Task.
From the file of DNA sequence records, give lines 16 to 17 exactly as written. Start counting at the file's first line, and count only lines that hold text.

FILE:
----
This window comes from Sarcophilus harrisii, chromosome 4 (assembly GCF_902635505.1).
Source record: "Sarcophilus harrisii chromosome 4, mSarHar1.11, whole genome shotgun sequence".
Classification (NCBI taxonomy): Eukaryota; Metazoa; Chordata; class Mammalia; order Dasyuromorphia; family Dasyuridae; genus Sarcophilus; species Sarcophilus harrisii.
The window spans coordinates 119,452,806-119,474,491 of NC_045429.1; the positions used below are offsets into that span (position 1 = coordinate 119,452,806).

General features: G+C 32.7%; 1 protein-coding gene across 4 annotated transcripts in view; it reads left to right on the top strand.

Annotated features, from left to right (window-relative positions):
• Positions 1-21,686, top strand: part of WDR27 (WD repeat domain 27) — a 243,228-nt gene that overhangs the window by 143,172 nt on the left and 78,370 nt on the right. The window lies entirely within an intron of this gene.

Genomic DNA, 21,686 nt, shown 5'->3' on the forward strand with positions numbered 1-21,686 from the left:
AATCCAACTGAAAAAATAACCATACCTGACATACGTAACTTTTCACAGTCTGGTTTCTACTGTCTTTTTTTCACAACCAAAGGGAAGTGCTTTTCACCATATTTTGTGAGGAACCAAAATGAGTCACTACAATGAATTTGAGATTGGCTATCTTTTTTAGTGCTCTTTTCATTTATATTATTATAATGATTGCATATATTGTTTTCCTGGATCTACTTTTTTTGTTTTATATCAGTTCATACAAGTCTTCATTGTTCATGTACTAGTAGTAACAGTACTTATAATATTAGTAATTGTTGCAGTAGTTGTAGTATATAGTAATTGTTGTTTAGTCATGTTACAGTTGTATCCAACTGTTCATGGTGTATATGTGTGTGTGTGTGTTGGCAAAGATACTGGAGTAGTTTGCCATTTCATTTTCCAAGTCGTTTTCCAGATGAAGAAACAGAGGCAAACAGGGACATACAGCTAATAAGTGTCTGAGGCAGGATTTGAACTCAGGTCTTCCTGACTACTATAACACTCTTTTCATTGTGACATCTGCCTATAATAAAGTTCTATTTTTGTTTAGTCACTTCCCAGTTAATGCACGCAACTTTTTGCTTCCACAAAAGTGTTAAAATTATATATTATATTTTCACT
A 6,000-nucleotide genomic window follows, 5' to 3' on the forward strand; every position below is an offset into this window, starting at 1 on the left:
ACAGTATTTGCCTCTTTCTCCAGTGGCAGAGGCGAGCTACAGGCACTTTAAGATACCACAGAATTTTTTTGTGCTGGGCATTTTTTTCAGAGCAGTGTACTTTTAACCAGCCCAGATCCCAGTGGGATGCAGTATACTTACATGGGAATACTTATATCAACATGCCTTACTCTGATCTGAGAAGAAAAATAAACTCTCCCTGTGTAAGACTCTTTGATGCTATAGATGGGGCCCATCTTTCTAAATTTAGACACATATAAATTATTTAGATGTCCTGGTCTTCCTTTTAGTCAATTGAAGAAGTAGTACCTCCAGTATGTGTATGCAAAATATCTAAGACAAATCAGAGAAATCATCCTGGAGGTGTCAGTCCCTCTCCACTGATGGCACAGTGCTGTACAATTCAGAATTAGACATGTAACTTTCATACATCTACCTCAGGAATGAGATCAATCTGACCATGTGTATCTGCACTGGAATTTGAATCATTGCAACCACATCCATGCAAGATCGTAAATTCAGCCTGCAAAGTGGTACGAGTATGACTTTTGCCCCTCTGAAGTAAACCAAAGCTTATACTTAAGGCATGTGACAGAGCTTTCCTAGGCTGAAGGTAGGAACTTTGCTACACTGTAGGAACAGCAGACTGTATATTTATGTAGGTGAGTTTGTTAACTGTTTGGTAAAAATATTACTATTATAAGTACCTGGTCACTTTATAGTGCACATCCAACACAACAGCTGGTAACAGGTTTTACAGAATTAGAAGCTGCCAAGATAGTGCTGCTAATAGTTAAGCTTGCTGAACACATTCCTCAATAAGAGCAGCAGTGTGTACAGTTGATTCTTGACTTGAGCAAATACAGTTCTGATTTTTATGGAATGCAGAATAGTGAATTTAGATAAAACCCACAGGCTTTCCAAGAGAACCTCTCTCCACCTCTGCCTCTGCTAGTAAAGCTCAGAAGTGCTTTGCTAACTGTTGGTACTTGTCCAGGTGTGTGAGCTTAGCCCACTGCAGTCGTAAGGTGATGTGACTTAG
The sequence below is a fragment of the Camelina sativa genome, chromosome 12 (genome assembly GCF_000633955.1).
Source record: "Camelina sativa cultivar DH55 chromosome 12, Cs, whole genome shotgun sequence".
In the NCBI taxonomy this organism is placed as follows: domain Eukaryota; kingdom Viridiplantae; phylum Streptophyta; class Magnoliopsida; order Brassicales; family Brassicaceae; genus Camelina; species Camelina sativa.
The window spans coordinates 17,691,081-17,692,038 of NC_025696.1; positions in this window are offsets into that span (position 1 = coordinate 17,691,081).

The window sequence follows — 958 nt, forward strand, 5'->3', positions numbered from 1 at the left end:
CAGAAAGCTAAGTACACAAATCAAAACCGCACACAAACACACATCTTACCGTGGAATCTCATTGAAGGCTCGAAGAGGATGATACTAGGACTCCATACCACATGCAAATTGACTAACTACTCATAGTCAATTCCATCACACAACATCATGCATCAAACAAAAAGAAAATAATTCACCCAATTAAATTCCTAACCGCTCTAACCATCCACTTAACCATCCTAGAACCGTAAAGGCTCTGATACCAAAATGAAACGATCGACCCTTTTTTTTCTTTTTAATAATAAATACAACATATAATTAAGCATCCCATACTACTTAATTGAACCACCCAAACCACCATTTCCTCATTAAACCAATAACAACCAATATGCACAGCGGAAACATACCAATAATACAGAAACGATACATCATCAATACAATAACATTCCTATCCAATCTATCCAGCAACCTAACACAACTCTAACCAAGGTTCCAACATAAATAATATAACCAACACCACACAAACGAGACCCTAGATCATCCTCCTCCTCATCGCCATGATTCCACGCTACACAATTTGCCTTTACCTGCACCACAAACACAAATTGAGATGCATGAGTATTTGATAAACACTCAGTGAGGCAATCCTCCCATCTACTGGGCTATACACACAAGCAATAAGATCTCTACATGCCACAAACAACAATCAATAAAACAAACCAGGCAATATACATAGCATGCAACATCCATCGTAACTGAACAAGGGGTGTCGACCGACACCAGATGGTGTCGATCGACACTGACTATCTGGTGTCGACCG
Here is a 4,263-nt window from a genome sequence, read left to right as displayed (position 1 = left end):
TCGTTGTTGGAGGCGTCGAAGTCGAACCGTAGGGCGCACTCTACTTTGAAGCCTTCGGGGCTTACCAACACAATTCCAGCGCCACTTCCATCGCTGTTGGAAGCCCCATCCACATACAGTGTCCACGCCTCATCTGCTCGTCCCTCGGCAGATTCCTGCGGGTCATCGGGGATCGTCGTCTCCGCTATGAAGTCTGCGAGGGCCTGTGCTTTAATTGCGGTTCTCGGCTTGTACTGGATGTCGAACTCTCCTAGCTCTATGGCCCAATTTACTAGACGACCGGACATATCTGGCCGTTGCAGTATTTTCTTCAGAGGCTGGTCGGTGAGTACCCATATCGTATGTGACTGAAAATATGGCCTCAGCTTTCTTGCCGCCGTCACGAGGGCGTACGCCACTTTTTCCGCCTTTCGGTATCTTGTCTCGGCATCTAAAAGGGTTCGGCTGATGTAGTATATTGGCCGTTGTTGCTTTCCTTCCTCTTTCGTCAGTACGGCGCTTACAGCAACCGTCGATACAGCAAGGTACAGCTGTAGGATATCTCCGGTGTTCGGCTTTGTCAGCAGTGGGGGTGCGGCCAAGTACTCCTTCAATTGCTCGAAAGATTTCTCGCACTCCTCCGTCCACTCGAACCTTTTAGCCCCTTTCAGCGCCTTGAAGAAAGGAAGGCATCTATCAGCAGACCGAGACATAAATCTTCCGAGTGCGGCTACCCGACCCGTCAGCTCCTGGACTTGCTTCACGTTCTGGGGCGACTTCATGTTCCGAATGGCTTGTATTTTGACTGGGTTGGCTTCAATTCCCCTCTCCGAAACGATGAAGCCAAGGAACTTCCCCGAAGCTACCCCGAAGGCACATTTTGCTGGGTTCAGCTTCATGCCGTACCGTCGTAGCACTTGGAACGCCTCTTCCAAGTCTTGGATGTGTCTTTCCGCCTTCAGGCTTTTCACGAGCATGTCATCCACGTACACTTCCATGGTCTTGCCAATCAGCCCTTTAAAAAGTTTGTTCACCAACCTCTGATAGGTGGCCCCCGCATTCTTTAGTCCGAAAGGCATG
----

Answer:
The window sequence follows — 958 nt, forward strand, 5'->3', positions numbered from 1 at the left end:
CAGAAAGCTAAGTACACAAATCAAAACCGCACACAAACACACATCTTACCGTGGAATCTCATTGAAGGCTCGAAGAGGATGATACTAGGACTCCATACCACATGCAAATTGACTAACTACTCATAGTCAATTCCATCACACAACATCATGCATCAAACAAAAAGAAAATAATTCACCCAATTAAATTCCTAACCGCTCTAACCATCCACTTAACCATCCTAGAACCGTAAAGGCTCTGATACCAAAATGAAACGATCGACCCTTTTTTTTCTTTTTAATAATAAATACAACATATAATTAAGCATCCCATACTACTTAATTGAACCACCCAAACCACCATTTCCTCATTAAACCAATAACAACCAATATGCACAGCGGAAACATACCAATAATACAGAAACGATACATCATCAATACAATAACATTCCTATCCAATCTATCCAGCAACCTAACACAACTCTAACCAAGGTTCCAACATAAATAATATAACCAACACCACACAAACGAGACCCTAGATCATCCTCCTCCTCATCGCCATGATTCCACGCTACACAATTTGCCTTTACCTGCACCACAAACACAAATTGAGATGCATGAGTATTTGATAAACACTCAGTGAGGCAATCCTCCCATCTACTGGGCTATACACACAAGCAATAAGATCTCTACATGCCACAAACAACAATCAATAAAACAAACCAGGCAATATACATAGCATGCAACATCCATCGTAACTGAACAAGGGGTGTCGACCGACACCAGATGGTGTCGATCGACACTGACTATCTGGTGTCGACCG